Two years and a Trump presidency nestled in between have passed since Miguel dropped his last studio album, ‘Wildheart’, which received universal critical acclaim. The singer-songwriter releases his much-anticipated ‘War and Leisure’ album this week, which is a politically-charged and passionate piece of work that subtly comments on political violence, race inequality and war, while staying true his highly sexualised love poems and signature upbeat vocals.
Miguel has also evolved as an artist since his last album. It seems his absence has strengthened his direction, instead of competing and comparing himself to Frank Ocean, another famed Los Angeles-native, Miguel seems to have grown in confidence artistically by putting his political beliefs more central and making his opinion on Donald Trump evident. You may have already seen the music video for ‘Told You So,’ which depicts Miguel in the desert with what looks like nuclear missiles going off around him. Eventually protest clips are shown with banners saying “No To Racism No To Trump” and “No To Scapegoating Muslims.” The track itself is a funky up-tempo cut with stabbing electric guitars and nimble synth-bass, which at points add suspense to the temper and questions about America’s global interference.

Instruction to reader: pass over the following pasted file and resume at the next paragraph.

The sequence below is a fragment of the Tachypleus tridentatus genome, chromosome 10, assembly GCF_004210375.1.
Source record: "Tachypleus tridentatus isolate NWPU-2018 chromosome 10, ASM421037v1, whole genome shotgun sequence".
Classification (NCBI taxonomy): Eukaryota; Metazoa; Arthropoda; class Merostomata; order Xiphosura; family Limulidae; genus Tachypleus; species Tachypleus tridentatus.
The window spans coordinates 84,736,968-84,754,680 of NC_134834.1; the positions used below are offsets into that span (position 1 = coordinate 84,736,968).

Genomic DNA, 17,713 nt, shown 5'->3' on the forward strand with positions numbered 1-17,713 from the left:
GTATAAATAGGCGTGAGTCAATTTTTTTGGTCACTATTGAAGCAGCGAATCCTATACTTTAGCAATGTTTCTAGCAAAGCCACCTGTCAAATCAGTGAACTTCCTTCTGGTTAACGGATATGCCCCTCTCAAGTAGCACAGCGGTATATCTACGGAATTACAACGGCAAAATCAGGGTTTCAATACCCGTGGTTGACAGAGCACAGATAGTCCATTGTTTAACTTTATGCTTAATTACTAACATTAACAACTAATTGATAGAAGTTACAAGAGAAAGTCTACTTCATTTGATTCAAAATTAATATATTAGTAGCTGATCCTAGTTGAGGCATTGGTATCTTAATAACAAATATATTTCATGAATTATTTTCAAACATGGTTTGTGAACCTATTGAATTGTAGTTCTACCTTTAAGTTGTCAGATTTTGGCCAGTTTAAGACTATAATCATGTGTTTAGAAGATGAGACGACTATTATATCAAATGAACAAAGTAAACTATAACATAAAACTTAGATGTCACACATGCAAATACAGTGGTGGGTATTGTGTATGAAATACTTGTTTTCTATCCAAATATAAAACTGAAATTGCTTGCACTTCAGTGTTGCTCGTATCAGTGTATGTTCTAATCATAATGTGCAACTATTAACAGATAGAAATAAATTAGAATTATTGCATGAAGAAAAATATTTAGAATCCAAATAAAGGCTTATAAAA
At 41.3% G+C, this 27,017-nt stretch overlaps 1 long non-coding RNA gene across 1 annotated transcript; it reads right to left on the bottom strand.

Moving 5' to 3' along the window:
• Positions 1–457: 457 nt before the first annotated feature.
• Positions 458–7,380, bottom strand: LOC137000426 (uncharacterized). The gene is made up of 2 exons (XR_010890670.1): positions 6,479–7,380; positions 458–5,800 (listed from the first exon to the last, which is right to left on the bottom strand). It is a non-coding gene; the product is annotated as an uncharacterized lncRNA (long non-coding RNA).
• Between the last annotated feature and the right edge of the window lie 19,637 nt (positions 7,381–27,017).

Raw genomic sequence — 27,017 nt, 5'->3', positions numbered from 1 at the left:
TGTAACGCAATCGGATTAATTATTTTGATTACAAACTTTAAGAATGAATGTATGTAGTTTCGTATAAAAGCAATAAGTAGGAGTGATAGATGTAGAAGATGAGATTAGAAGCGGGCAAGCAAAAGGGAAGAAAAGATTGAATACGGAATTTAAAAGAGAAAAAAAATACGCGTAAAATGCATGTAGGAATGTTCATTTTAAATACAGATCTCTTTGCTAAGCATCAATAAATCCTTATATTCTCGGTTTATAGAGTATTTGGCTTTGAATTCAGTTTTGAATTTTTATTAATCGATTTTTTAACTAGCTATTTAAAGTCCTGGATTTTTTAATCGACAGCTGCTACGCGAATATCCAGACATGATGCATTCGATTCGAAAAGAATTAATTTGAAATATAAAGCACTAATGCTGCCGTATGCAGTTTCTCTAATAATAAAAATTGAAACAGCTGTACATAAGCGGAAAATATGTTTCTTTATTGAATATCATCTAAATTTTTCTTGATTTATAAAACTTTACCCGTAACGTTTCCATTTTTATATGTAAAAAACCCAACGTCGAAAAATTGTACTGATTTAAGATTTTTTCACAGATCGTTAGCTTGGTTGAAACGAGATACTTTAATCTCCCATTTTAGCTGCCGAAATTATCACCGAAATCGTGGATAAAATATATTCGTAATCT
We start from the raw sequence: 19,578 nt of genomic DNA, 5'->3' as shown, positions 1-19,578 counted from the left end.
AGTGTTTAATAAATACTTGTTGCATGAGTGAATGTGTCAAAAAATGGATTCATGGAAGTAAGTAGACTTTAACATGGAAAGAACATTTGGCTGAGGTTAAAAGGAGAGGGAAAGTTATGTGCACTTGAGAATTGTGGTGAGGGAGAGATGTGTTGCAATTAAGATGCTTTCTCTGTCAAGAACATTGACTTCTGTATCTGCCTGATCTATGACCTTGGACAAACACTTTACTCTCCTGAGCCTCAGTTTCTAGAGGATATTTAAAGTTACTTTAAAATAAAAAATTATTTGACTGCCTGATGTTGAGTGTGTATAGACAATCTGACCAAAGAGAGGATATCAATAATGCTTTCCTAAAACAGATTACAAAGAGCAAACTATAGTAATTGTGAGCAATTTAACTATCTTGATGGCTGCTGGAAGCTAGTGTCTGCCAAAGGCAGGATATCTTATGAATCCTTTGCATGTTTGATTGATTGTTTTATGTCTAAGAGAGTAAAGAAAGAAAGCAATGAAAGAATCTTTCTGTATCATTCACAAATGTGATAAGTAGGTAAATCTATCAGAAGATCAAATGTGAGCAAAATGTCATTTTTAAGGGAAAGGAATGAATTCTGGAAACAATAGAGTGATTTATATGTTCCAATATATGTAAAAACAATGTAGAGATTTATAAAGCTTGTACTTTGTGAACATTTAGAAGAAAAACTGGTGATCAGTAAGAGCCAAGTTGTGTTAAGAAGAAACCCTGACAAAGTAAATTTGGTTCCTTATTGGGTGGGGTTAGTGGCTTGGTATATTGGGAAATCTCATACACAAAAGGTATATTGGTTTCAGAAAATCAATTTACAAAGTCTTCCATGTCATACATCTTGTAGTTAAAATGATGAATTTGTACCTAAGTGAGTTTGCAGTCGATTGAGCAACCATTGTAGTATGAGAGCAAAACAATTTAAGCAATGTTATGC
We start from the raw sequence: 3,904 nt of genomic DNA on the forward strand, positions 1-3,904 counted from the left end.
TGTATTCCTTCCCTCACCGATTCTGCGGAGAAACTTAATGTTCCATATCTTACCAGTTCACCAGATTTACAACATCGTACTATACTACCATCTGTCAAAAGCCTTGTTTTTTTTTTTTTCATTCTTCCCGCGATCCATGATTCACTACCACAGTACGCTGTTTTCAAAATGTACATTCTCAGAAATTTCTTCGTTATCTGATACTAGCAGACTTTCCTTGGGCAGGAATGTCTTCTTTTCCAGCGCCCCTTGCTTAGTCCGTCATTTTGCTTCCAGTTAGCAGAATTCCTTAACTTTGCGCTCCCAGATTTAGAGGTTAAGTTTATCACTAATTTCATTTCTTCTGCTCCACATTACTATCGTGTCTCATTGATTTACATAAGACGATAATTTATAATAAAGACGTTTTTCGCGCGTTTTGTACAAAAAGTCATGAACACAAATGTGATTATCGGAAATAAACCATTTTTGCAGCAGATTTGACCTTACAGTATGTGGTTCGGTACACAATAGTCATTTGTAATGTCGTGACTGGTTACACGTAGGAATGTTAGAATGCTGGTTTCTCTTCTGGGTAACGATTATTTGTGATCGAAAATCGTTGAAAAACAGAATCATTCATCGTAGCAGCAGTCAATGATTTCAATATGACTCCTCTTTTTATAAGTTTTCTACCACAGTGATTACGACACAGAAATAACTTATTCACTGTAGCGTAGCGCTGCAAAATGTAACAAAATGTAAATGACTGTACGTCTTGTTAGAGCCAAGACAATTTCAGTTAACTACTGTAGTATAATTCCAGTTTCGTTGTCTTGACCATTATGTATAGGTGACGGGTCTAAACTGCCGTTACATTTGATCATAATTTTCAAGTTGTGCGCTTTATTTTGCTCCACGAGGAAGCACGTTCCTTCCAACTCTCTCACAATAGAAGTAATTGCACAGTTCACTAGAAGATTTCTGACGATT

This new funky side of Miguel is embraced for much of the first-half of the album. ‘Pineapple Skies’ and ‘Banana Clip’ are whirlwinds of R&B and Pop with funky bass grooves, showcasing his range of high and low vocals while singing about love, war and osculation. This playful and buoyant Miguel is further reinforced in ‘Criminal,’ the opening track featuring Rick Ross. Here Miguel incorporates hip-hop, R&B and electronic styles together in a familiar resemblance to his previous album, over a reckless love ballad.
‘War and Leisure’ is also more personal than his previous albums. While protesting against Trump, immigrant rights and working on his album, he was also planning his wedding. The latter chords of the album, most notably ‘City and Angels,’ turn to love, the other inspiration for his fourth album. The intensity of the album slows as he addresses his disappearance during the ceremony planning. The mood of the album slows further with ‘Come Through and Chill’ featuring East Coast favourite J. Cole. The song centers around the bedroom, lust and love, but Cole still finds time to reference Trump manipulating ‘white folk.’
This is a very eclectic album, diving between fiery passionate love to aggressive soulful emotions to war and activism. Normally you’d question the ample variety of themes in one album but under this current political climate it’s obvious to see Miguel’s positioning. His Mexican American father and African American mother’s heritage has helped fuel the album’s inspiration and Miguel’s evolving artistic identity. Overall this is a real, emotional and raw musical journey into his world and what matters to him. The album is ubiquitous with love and politics, a rollercoaster of creativity that has delivered everything his fans have been waiting on.